U.S. Military Tests Russia at Sea Days After Warning From China

The U.S. military has sent a message to Russia by sailing through a disputed waterway near Japan. Tom O’Connor Newsweek The move came only a week after China mobilized its own vessels in response to a perceived transgression by the Navy. Navy Lieutenant Rachel McMarr, a spokesperson for the Pacific Fleet, told CNN Wednesday that Arleigh Burke-class guided-missile destroyer USS… The Navy considered the move one of its “freedom of navigation” operations, which are outlined in the 1982 United Nations Convention on ... Read More »

Solzhenitsyn as he saw himself

Stephen Kotkin on the turbulent life, exile and writing of the Russian author. TLS Listen to the best journalism: Download the Audm app for your iPhone. One hundred years ago this month, Aleksandr Solzhenitsyn was born in Kislovodsk (“acidic waters”), a curative town in the North Caucasian foothills of Russia, which was then wracked by civil war. Earlier that year, 300 miles north at Novocherkassk, the capital of the Don Cossacks, former tsarist officers had proclaimed the formation of a… The ... Read More »

Ukraine-Russia clash: Nato’s dilemma in the Black Sea

Does crisis beckon in the Black Sea? Could Russia and Nato even come to blows? Jonathan Marcus BBC That – at least for now – is probably unlikely. But the recent seizure of two Ukrainian gunboats and a tug in the approaches to the Kerch Strait, by vessels of the Russian Border Guard, has inevitably brought security in the Black Sea to the forefront of Nato’s agenda at their meeting in Brussels on Tuesday. The Black Sea has long had ... Read More »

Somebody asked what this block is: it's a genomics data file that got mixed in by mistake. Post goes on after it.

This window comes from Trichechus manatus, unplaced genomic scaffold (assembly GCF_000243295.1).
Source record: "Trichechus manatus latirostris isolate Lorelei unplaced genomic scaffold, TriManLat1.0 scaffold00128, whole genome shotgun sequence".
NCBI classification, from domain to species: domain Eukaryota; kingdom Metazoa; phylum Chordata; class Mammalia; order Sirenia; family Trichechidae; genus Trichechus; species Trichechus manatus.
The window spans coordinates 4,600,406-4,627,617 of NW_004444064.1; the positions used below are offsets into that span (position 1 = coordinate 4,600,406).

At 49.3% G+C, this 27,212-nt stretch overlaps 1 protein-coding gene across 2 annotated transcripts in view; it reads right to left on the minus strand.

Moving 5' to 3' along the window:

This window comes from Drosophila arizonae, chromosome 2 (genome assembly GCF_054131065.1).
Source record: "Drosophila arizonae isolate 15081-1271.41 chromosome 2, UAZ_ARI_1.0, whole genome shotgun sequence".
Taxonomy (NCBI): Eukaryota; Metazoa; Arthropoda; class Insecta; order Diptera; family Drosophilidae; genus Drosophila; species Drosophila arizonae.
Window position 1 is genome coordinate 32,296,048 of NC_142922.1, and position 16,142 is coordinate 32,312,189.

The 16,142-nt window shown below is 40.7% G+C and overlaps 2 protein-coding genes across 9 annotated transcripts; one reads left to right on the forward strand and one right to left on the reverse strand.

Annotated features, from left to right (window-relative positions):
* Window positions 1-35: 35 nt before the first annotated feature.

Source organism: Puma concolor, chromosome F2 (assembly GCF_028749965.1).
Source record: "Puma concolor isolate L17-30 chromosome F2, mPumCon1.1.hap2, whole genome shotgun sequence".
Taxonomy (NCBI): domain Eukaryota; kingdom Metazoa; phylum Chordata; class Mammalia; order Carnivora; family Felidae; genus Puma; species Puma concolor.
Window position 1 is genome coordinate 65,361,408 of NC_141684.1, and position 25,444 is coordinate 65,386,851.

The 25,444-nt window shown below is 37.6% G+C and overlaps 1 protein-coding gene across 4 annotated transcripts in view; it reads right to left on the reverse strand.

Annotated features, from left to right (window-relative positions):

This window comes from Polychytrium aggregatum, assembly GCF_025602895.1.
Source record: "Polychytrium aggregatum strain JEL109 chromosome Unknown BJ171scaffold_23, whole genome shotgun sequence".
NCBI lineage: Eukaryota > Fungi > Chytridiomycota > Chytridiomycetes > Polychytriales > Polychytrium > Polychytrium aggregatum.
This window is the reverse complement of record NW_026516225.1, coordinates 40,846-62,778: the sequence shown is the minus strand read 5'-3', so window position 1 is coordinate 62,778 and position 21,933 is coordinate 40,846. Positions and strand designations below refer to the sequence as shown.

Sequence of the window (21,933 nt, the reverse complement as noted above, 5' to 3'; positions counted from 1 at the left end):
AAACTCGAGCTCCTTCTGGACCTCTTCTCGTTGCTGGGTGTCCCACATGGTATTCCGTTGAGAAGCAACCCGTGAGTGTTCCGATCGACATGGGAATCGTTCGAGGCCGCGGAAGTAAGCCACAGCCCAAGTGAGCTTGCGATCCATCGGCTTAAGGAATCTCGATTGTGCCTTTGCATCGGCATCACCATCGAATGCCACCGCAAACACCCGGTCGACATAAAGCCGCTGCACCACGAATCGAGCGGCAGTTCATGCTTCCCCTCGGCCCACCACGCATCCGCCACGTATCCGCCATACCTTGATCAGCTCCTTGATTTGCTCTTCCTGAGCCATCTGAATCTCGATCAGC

Russia’s Gas Strategy Gets Help From Turkey

The Turkish Stream pipeline will make Ankara more energy dependent on Moscow. It will also give Russia a bigger energy foothold in Europe. Marc Pierini Carnegie Europe It was November 19 in Istanbul. There, Russian President Vladimir Putin and Turkish President Recep Tayyip Erdoğan held a ceremony marking the completion of the first underwater segment of the Turkish Stream gas pipeline, linking Russia to Turkey’s European shores. The project is a vivid illustration of Moscow’s strategy to strengthen its position ... Read More »

Ukraine urges Nato to deploy ships amid standoff with Russia off Crimea coast

‘Put Putin in his place,’ Kiev diplomat tells Germany Tom Embury-Dennis Independent Ukraine’s president has urged Nato to deploy naval ships to the Sea of Azov amid a stand-off with Russia. “We hope that states within Nato are now ready to relocate naval ships to the Sea of Azov in order to assist Ukraine and provide security,” Petro Poroshenko said in an interview with German newspaper Bild. Mr Poroshenko’s request comes after the Russian coastguard on Sunday fired on and seized three Ukrainian vessels trying to pass through the Kerch Strait, which separates Russia’s mainland and ... Read More »

Crimea Annexation 2.0

Similar to Russia’s annexation of Crimea in 2014, Western powers have been confined to watching events from the sidelines without finding an effective response—so far. Gwendolyn Sasse Carnegie Europe The events in and around the Kerch Strait over the last five days are a stark reminder of two things: the central role of Ukraine in the relations between Russia and the West, and the misleading notion of a… It has become apparent how quickly a new cycle of confrontation and ... Read More »

Goodbye Grotius, Hello Putin

Russia’s provocations in the Kerch Strait aren’t just a challenge to Ukraine. Like Beijing in the South China Sea, Moscow is seeking to undermine international maritime law. James R. Holmes FP Sunday’s encounter between Russian and Ukrainian vessels in the Kerch Strait, the entryway to the Sea of Azov east of the Crimean peninsula, revived an age-old question in international politics: Can a coastal nation own the sea? International law says no; authoritarian states such as China and Russia say ... Read More »

Merkel warns ’no military solution’ to Ukraine conflict

German Chancellor Angela Merkel said Thursday there is “no military solution” to the Ukraine conflict after President Petro Poroshenko asked for NATO naval support in his country’s standoff with… BERLIN – AFP Berlin Blaming Russia for the tensions, Merkel said: “We ask the Ukrainian side too to be sensible because we know that we can only solve things through being reasonable and through dialogue because there is no… Russia fired on and then seized three Ukrainian ships on Sunday, accusing them of illegally entering its waters in ... Read More »